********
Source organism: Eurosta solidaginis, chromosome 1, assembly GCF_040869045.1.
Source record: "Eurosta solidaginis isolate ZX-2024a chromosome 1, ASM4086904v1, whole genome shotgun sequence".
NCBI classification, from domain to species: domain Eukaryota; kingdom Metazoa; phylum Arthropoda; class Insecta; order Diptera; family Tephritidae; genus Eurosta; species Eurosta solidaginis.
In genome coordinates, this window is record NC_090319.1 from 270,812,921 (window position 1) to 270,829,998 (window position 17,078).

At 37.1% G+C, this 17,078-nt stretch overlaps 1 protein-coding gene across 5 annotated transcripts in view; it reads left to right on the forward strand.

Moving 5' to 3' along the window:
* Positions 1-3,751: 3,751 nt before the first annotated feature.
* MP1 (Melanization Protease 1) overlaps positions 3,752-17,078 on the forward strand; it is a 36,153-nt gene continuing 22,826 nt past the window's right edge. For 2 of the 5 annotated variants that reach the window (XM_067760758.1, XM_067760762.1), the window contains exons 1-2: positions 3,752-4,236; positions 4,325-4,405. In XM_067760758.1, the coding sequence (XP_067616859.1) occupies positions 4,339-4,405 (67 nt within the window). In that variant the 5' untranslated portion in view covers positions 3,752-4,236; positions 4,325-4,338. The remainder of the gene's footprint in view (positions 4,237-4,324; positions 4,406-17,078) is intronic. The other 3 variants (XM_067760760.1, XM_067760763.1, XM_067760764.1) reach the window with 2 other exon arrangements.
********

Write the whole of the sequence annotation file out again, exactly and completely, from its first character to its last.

Source organism: Eurosta solidaginis, chromosome 1, assembly GCF_040869045.1.
Source record: "Eurosta solidaginis isolate ZX-2024a chromosome 1, ASM4086904v1, whole genome shotgun sequence".
NCBI classification, from domain to species: domain Eukaryota; kingdom Metazoa; phylum Arthropoda; class Insecta; order Diptera; family Tephritidae; genus Eurosta; species Eurosta solidaginis.
In genome coordinates, this window is record NC_090319.1 from 270,812,921 (window position 1) to 270,829,998 (window position 17,078).

At 37.1% G+C, this 17,078-nt stretch overlaps 1 protein-coding gene across 5 annotated transcripts in view; it reads left to right on the forward strand.

Moving 5' to 3' along the window:
* Positions 1-3,751: 3,751 nt before the first annotated feature.
* MP1 (Melanization Protease 1) overlaps positions 3,752-17,078 on the forward strand; it is a 36,153-nt gene continuing 22,826 nt past the window's right edge. For 2 of the 5 annotated variants that reach the window (XM_067760758.1, XM_067760762.1), the window contains exons 1-2: positions 3,752-4,236; positions 4,325-4,405. In XM_067760758.1, the coding sequence (XP_067616859.1) occupies positions 4,339-4,405 (67 nt within the window). In that variant the 5' untranslated portion in view covers positions 3,752-4,236; positions 4,325-4,338. The remainder of the gene's footprint in view (positions 4,237-4,324; positions 4,406-17,078) is intronic. The other 3 variants (XM_067760760.1, XM_067760763.1, XM_067760764.1) reach the window with 2 other exon arrangements.